I had an experience yesterday that humbled me and made me let go of some old thoughts about my past. As a result, I can no longer kid myself about having not made it as a professional actress.
Three of the most successful actors who went to school with me at the University of Houston Theatre Department came to Houston yesterday to honor Mr. Cecil Pickett, one of the most beloved acting teachers that UH ever had. Mr. Pickett was a true genius at directing and teaching acting. His teachings were as excellent as any of the modern day acting coaches who became famous in New York. And we all knew it, even in the 1970’s when I was in his classes.
Dennis Quaid, Brett Cullen and Robert Wuhl shared the stage with Pickett’s daughter Cindy Pickett who also has made a name for herself in movies and in soap operas. The four of them reminisced about the training they received from Mr. Pickett, the tough criticism and the brilliant methods he taught. Their stories brought back my own memories of being in Mr. Pickett’s classes, reminding me of how fortunate I was to have been his student for three years. I learned so much that I later passed on to hundreds of my own acting students.
Here’s the humbling part. None of them remembered me. Although I was in the same classes with them, they did not seem to recall my name or face. It made me confront the fact that I had not fully shown up in those classes. I did not have the same level of commitment to stand out that they had. It would be easy to say I just did not have the same level of talent that they did. But that is not really it. The truth is that I was too scared at that time in my life to take the risks that they did.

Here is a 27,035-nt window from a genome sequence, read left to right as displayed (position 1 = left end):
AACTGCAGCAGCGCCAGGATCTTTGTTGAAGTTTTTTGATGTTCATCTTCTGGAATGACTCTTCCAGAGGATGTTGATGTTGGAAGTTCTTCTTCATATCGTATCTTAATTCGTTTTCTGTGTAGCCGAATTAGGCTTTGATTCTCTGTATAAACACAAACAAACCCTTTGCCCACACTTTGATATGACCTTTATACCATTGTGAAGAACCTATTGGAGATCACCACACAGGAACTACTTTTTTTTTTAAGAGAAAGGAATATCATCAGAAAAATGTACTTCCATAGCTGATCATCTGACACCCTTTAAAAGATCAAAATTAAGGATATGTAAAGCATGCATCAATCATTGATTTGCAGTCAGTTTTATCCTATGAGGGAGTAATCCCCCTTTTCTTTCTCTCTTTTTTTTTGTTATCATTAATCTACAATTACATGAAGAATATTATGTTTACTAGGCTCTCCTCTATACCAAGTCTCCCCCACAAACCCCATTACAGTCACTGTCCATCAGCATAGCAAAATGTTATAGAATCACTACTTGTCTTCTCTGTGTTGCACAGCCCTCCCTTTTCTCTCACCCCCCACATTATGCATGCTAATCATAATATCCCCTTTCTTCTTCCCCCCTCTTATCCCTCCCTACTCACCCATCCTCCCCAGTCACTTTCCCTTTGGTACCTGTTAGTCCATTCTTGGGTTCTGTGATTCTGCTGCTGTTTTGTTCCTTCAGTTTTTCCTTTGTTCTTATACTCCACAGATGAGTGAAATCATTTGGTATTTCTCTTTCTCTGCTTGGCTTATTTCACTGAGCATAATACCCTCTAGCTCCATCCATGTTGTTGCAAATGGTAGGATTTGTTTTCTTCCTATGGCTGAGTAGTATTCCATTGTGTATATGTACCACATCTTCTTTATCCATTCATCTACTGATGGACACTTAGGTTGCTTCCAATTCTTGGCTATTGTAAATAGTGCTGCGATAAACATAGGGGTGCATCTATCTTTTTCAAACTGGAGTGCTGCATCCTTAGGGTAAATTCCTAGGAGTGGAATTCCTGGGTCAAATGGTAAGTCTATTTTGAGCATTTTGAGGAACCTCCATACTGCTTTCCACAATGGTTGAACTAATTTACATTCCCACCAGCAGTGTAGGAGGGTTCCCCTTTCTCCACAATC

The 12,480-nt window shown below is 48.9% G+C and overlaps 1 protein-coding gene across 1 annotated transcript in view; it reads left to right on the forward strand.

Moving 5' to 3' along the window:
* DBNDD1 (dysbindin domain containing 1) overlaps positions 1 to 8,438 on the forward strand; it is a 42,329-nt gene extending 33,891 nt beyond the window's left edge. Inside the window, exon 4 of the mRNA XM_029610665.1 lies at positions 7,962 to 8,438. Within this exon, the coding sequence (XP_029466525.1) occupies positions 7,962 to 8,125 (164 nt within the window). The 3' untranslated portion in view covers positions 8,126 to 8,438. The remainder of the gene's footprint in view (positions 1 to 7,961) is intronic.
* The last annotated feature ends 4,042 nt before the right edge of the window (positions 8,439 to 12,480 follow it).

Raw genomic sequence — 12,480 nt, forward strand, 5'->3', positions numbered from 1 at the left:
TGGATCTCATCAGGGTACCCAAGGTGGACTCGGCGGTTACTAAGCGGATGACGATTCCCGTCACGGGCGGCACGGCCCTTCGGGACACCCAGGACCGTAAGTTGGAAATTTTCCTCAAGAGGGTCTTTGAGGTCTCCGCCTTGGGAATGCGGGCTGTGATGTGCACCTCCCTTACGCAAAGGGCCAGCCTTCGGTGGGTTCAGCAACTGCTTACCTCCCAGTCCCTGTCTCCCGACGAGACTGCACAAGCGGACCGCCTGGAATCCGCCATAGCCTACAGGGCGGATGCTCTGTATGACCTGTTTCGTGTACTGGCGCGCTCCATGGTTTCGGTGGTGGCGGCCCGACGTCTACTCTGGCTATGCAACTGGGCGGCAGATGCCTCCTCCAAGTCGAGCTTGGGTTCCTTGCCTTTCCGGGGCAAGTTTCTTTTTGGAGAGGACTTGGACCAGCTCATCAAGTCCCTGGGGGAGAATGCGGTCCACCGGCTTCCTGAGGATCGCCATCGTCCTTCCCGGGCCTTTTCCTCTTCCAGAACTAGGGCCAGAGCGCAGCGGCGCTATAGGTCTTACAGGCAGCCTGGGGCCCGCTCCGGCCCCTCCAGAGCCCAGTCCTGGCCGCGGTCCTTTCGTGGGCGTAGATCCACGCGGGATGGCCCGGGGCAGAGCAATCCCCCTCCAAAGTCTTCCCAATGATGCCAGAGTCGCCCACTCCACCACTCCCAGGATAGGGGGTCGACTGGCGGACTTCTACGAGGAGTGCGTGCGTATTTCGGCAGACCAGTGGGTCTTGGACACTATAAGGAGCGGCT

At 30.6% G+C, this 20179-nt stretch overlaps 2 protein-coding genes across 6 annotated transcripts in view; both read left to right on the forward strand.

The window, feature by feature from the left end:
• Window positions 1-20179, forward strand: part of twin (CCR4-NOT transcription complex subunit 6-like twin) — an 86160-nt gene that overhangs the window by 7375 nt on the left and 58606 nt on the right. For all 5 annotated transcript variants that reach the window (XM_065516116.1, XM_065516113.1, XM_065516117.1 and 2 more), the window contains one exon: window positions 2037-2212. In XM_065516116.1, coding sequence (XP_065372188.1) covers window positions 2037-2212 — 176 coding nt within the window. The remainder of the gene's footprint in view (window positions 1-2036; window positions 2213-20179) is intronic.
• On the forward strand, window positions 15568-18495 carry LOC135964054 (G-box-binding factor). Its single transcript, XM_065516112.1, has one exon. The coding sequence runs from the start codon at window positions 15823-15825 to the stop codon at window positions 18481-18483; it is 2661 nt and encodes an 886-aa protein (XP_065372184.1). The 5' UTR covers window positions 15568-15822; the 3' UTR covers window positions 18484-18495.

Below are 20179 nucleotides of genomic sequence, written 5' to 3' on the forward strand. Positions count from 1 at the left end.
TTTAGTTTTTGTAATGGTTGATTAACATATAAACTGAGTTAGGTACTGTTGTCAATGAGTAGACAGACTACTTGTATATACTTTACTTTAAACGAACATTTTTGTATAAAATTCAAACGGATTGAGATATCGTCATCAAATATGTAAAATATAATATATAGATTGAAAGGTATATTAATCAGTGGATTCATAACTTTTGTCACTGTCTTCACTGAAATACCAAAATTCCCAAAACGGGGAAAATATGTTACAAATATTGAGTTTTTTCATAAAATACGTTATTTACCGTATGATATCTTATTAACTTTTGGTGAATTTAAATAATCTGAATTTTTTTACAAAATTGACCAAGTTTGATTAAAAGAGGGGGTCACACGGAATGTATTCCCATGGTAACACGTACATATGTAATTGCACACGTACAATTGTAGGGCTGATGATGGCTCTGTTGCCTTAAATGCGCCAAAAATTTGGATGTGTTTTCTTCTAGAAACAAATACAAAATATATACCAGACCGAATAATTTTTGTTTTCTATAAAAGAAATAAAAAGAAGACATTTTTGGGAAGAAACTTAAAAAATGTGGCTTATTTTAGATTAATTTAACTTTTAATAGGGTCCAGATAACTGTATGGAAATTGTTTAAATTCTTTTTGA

The other big lesson for me came from Dennis and Brett who both said that they had been committed to succeed as actors. They would not take no for an answer. While Brett got a TV series within two weeks of moving to LA, Dennis waited a year to get and agent and then another year before getting a role in a movie. Neither gave up no matter what happened. Brett revealed that he has been financially broke several times, but would not quit.
I on the other hand gave up way too soon! I did not have their commitment to succeed at acting professionally. I do not make myself wrong for this, I just need to be honest with myself about it. My commitment has been to self-awareness and spiritual psychology. I have been 100% committed to transform my life and to help others transform through teaching acting, voice, public speaking and communication skills.
It was a great experience to see my classmates talk about their success and the struggles that they encountered along the way. I am proud to say I knew them, even if they don’t remember me. And I am glad to come to terms with the fact that I took another path.
So, what have you been committed to that has brought you to where you are now? And is there anything you need to acknowledge that you did not do or become because you were not really committed to it after all?